US-based medical technology company Abbott has announced positive data for its FreeStyle Libre 2 continuous glucose monitor (CGM), based on a recently published study.

The study, recently published in a British medical journal, has evaluated the use of FreeStyle Libre 2 in adults with Type 1 diabetes and sub-optimal glycaemic control.

In the clinical trial, the CGM system resulted in a significant reduction in glycated haemoglobin (HbA1c) compared to self-monitoring of blood glucose (SMBG),

The study participants sustained HbA1c reductions for the study duration of 24 weeks.

In addition, FreeStyle Libre 2 also improved participant-reported quality of life outcomes, including overall satisfaction and reduction in burden related to glucose monitoring.

Abbott diabetes care business chief medical officer Mahmood Kazemi said: “This randomized study clearly illustrates the importance of continuous glucose monitoring for adults with Type 1 diabetes.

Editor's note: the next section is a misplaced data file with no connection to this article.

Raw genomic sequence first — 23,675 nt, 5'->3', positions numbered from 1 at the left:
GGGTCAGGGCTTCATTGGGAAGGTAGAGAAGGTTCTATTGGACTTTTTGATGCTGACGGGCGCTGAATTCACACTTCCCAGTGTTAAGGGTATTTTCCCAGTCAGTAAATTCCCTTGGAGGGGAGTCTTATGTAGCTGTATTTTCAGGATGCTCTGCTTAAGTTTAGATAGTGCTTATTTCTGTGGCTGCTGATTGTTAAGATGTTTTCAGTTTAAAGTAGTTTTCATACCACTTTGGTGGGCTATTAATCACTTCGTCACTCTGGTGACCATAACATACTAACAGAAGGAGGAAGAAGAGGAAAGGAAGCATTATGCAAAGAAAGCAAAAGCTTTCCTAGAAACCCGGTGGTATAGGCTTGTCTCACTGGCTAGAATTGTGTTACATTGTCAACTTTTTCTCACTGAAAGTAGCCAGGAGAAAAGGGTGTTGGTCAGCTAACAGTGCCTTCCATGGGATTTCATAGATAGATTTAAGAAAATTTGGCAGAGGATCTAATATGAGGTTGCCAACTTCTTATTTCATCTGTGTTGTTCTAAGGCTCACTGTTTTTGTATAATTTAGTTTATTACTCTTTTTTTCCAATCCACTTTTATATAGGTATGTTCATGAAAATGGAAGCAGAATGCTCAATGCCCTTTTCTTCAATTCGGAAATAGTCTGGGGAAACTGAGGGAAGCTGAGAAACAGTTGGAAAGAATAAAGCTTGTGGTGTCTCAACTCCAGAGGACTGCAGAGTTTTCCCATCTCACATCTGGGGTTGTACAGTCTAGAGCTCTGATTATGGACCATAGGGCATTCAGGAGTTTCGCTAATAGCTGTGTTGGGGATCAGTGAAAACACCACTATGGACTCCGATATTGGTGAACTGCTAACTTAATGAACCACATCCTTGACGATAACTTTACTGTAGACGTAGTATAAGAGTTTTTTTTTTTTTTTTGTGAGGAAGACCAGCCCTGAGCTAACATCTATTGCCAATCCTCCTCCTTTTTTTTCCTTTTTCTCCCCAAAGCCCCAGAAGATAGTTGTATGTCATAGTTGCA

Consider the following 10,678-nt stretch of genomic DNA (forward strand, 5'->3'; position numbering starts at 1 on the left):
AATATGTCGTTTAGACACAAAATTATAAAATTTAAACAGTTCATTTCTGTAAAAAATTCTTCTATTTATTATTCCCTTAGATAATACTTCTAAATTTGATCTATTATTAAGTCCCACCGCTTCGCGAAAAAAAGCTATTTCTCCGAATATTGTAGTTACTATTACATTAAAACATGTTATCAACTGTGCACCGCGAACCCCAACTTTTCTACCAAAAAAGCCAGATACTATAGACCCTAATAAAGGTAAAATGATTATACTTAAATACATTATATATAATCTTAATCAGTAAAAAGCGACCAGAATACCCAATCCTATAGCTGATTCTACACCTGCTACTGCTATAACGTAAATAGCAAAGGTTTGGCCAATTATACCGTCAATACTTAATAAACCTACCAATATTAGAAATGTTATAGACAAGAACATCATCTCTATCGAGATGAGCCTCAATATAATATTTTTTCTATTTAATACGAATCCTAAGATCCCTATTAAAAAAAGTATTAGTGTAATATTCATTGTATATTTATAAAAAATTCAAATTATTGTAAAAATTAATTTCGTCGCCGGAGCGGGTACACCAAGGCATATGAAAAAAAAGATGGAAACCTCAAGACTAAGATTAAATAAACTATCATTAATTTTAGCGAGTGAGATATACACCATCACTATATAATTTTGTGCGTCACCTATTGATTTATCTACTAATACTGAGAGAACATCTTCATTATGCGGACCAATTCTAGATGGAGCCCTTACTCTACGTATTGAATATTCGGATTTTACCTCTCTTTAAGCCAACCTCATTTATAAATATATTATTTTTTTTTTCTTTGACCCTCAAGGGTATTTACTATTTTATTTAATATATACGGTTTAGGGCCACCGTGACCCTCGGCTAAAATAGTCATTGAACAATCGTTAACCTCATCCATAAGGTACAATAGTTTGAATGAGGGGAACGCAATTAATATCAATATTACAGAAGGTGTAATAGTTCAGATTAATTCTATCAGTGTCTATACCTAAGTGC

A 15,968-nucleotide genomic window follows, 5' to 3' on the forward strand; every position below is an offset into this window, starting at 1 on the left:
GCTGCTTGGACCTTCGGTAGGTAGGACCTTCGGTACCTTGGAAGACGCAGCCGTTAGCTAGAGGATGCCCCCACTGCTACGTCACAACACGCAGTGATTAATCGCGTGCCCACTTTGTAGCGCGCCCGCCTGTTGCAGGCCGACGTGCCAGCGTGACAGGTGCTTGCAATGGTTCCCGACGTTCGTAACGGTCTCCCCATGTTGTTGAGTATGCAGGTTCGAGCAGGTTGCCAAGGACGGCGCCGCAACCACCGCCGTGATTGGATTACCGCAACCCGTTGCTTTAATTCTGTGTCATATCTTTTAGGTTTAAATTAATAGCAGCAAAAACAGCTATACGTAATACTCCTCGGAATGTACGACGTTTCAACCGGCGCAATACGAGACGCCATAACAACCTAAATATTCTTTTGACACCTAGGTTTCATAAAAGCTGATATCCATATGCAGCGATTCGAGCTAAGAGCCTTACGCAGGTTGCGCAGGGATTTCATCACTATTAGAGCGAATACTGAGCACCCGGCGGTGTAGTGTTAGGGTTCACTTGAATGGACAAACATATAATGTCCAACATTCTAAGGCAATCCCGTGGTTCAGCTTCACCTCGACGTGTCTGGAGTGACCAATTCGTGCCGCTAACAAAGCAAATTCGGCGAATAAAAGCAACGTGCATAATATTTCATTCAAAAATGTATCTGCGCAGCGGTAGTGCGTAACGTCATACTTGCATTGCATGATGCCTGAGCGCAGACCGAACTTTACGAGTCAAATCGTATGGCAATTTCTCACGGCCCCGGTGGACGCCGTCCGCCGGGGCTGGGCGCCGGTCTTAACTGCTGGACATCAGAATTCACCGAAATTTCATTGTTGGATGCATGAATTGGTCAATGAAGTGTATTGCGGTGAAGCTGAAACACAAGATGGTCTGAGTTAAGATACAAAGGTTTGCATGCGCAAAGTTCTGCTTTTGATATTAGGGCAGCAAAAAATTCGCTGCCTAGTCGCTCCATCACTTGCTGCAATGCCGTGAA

“This clinically-significant change in HbA1c levels shows FreeStyle Libre technology empowers people to make lifestyle decisions that improve their glucose control and, ultimately, may result in a reduction in diabetes-related health problems down the line.”

The clinical trial is conducted as part of FLASH-UK, the first randomised study of the FreeStyle Libre 2 system, compared to SMBG.

It enrolled 156 people, aged 16 years and above, with Type 1 diabetes, who are not previously familiar with continuous glucose sensing technology.

The study was led by a team at The University of Manchester together with investigators from eight centres in the UK and is funded by Diabetes UK.

HbA1c provides an estimate of average glucose levels over the previous three months and is the standard measurement of glycaemic control for people with diabetes.

Elevated levels of HbA1c are linked to an increased risk of developing diabetes complications, including cardiovascular disease, kidney disease, and eye problems.

The study author Lalantha Leelarathna said: “Continuous glucose monitoring has been a critical tool for people living with diabetes, both to avoid painful fingersticks and to help manage glucose levels.

“This data adds to the growing body of evidence that demonstrates the technology helps bring HbA1c levels closer to the target range, which ultimately decreases risks of further complications.”